But they was other pappy's, Mammy told him, when Eva was born long before any of us, and Laura come next, but from a white daddy. Mammy lost them when she was sold around on the markets.
The Klan they done lots of riding around the country. One night they come down to the old slave quarters where the cabins is all squared round each other, and called everybody outdoors. They's looking for two women.
They picks 'em out of the crowd right quick and say they been with white men. Says their children is by white men, and they're going to get whipped so's they'll remember to stay with their own kind. The women kick and scream, but the mens grab them and roll them over a barrel and let fly with the whip.
It was a long time after the Civil War that Uncle George got his first schooling or attended regular church meetings. Like he says:
"Getting up at four o'clock in the morning, hoeing in the fields all day, doing chores when they come in from the fields, and then piddling with the weaver till nine or ten every night, it just didn't leave no time for reading and such, even if we was allowed to."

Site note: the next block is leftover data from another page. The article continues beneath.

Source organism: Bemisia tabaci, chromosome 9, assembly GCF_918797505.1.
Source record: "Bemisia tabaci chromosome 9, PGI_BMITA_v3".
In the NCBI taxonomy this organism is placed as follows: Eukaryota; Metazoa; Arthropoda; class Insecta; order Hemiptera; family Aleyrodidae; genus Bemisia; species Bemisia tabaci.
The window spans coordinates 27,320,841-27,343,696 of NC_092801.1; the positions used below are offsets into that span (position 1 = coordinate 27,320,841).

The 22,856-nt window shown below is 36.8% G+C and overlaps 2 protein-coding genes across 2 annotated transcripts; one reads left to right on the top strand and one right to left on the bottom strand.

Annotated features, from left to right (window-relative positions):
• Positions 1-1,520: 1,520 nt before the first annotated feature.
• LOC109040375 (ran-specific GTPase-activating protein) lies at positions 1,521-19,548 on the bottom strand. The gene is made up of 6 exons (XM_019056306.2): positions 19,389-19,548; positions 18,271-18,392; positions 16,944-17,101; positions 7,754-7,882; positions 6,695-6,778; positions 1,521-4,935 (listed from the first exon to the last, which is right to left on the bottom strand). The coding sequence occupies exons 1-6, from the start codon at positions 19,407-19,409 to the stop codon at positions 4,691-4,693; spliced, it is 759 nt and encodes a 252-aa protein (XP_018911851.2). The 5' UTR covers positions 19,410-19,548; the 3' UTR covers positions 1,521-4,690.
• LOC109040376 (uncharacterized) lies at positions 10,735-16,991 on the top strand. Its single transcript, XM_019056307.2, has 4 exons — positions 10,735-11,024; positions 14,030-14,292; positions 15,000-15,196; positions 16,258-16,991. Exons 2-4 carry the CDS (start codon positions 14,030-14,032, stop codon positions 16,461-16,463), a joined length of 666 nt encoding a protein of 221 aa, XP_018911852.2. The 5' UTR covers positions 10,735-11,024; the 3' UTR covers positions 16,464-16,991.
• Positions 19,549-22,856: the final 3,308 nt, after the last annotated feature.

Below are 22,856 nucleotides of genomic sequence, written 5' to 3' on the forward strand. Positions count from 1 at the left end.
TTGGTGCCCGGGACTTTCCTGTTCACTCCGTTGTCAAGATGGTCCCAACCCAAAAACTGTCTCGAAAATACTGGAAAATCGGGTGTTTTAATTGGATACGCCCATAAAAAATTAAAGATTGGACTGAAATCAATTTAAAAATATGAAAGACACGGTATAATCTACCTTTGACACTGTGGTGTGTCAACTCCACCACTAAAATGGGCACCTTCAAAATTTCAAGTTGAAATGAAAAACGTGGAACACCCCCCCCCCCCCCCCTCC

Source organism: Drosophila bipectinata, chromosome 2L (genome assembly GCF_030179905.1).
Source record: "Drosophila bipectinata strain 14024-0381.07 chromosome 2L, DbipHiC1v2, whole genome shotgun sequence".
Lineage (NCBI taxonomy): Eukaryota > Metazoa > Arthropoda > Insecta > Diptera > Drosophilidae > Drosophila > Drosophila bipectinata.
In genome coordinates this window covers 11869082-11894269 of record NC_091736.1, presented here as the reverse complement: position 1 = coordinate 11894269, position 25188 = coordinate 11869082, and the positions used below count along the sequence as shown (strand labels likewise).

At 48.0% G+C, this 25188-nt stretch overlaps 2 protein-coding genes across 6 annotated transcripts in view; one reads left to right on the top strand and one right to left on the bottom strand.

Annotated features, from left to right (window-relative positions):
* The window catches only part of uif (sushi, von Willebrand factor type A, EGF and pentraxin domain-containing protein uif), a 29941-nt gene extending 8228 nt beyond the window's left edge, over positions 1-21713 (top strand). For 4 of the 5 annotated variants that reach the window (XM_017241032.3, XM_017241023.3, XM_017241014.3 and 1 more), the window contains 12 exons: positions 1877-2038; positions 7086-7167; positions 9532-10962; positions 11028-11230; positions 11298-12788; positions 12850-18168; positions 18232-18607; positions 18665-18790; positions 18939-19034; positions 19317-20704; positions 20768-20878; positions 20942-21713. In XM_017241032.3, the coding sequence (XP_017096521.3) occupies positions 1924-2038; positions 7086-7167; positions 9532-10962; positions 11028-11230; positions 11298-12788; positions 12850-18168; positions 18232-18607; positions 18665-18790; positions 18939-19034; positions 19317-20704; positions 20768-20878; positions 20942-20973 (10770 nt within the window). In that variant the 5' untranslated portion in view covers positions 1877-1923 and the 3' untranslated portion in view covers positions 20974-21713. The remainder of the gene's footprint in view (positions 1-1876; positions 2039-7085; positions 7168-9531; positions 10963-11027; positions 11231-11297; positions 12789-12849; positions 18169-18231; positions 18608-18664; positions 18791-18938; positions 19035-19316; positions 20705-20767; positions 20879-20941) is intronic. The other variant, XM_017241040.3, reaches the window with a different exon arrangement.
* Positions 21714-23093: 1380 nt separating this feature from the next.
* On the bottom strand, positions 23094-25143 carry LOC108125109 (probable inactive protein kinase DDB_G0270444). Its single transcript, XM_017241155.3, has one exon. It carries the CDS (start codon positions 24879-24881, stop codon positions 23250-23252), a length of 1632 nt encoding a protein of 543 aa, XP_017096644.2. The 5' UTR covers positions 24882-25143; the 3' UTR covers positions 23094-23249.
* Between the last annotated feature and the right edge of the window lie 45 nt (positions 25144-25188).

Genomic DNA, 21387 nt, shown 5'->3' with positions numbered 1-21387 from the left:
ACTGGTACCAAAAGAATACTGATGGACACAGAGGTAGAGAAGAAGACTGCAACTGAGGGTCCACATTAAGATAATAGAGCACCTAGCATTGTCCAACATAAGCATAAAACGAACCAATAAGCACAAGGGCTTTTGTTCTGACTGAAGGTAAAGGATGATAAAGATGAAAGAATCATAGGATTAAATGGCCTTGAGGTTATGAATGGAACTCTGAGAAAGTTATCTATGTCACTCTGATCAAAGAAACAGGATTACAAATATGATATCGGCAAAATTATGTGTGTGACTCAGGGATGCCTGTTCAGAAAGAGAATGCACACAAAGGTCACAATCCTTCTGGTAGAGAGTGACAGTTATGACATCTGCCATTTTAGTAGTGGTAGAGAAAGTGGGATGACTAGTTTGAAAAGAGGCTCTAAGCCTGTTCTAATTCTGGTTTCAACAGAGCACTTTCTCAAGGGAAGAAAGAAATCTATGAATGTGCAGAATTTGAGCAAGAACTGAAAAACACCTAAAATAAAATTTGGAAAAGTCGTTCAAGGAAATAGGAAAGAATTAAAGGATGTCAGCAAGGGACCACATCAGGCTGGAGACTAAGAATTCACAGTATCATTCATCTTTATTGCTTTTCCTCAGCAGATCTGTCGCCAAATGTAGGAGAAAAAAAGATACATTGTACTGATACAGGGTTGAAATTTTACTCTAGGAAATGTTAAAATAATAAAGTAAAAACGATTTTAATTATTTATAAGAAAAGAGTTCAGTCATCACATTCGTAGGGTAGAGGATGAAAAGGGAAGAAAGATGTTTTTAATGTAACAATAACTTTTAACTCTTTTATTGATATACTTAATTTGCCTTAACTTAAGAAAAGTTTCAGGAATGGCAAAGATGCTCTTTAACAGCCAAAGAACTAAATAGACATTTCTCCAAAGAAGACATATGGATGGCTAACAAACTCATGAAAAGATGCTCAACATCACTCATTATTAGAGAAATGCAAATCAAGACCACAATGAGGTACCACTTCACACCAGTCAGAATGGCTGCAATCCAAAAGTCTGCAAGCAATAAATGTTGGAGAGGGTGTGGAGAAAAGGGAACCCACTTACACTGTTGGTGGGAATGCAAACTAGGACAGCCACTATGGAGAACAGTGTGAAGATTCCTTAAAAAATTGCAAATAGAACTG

And religion, that come later too, for during the old plantation days Uncle George's white folks didn't think a Negro needed religion, there wasn't a Heave for Negroes anyhow.
Finally, thought, the Master gave them right to hold meetings on the plantation, and old Peter Coon was the preacher. The overseer was there with guards to keep the negroes from getting to much riled up when old Peter started talking about Paul or some of the things in the Old Testament. That's all he would talk about; nothing 'bout Jesus, just Paul and the Old Testament.
His Mammy went to every meeting. Like he says; "She knew them good things was good for her children and she told us about the Bible."
Like his old Mammy, Uncle George is a firm believer in the power of the word. "Prayers are Saving!: Uncle George says, "But they's lots of folks don't know how to pray."
That's why he has prayers for sale, and he knows they are never failing, "If you tack 'em up on the wall and say 'em over and over every day they's sure to be answered."
Contributed by M. Dawson, May 2002